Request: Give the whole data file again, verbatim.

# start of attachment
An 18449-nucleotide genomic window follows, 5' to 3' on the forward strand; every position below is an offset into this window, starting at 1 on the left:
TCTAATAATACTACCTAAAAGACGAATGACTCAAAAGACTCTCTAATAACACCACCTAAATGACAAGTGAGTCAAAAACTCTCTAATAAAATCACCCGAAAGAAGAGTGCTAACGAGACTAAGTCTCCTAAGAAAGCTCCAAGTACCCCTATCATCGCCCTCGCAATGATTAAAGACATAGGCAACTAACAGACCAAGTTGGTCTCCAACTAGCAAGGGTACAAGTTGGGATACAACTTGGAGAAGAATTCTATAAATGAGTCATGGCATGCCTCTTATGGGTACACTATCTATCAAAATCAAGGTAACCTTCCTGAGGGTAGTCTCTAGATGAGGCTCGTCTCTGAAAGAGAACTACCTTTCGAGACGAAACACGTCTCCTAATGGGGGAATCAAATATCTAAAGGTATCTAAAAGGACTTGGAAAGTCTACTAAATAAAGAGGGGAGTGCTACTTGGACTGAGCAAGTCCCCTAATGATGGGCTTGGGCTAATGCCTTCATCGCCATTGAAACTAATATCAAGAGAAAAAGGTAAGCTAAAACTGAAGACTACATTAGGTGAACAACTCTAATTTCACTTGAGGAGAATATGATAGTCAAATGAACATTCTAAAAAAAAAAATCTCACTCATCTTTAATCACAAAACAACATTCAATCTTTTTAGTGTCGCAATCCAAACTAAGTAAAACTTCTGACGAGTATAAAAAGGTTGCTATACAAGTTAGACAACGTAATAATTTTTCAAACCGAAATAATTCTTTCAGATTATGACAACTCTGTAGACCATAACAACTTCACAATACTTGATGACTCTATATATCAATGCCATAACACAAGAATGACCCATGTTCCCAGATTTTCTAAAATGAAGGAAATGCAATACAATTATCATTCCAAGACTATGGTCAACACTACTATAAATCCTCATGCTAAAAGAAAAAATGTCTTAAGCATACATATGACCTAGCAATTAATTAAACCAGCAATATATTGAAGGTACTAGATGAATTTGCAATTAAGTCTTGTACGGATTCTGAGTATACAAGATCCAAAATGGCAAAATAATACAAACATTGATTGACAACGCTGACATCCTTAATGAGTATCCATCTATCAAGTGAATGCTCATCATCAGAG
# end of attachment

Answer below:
An 18449-nucleotide genomic window follows, 5' to 3' on the forward strand; every position below is an offset into this window, starting at 1 on the left:
TCTAATAATACTACCTAAAAGACGAATGACTCAAAAGACTCTCTAATAACACCACCTAAATGACAAGTGAGTCAAAAACTCTCTAATAAAATCACCCGAAAGAAGAGTGCTAACGAGACTAAGTCTCCTAAGAAAGCTCCAAGTACCCCTATCATCGCCCTCGCAATGATTAAAGACATAGGCAACTAACAGACCAAGTTGGTCTCCAACTAGCAAGGGTACAAGTTGGGATACAACTTGGAGAAGAATTCTATAAATGAGTCATGGCATGCCTCTTATGGGTACACTATCTATCAAAATCAAGGTAACCTTCCTGAGGGTAGTCTCTAGATGAGGCTCGTCTCTGAAAGAGAACTACCTTTCGAGACGAAACACGTCTCCTAATGGGGGAATCAAATATCTAAAGGTATCTAAAAGGACTTGGAAAGTCTACTAAATAAAGAGGGGAGTGCTACTTGGACTGAGCAAGTCCCCTAATGATGGGCTTGGGCTAATGCCTTCATCGCCATTGAAACTAATATCAAGAGAAAAAGGTAAGCTAAAACTGAAGACTACATTAGGTGAACAACTCTAATTTCACTTGAGGAGAATATGATAGTCAAATGAACATTCTAAAAAAAAAAATCTCACTCATCTTTAATCACAAAACAACATTCAATCTTTTTAGTGTCGCAATCCAAACTAAGTAAAACTTCTGACGAGTATAAAAAGGTTGCTATACAAGTTAGACAACGTAATAATTTTTCAAACCGAAATAATTCTTTCAGATTATGACAACTCTGTAGACCATAACAACTTCACAATACTTGATGACTCTATATATCAATGCCATAACACAAGAATGACCCATGTTCCCAGATTTTCTAAAATGAAGGAAATGCAATACAATTATCATTCCAAGACTATGGTCAACACTACTATAAATCCTCATGCTAAAAGAAAAAATGTCTTAAGCATACATATGACCTAGCAATTAATTAAACCAGCAATATATTGAAGGTACTAGATGAATTTGCAATTAAGTCTTGTACGGATTCTGAGTATACAAGATCCAAAATGGCAAAATAATACAAACATTGATTGACAACGCTGACATCCTTAATGAGTATCCATCTATCAAGTGAATGCTCATCATCAGAG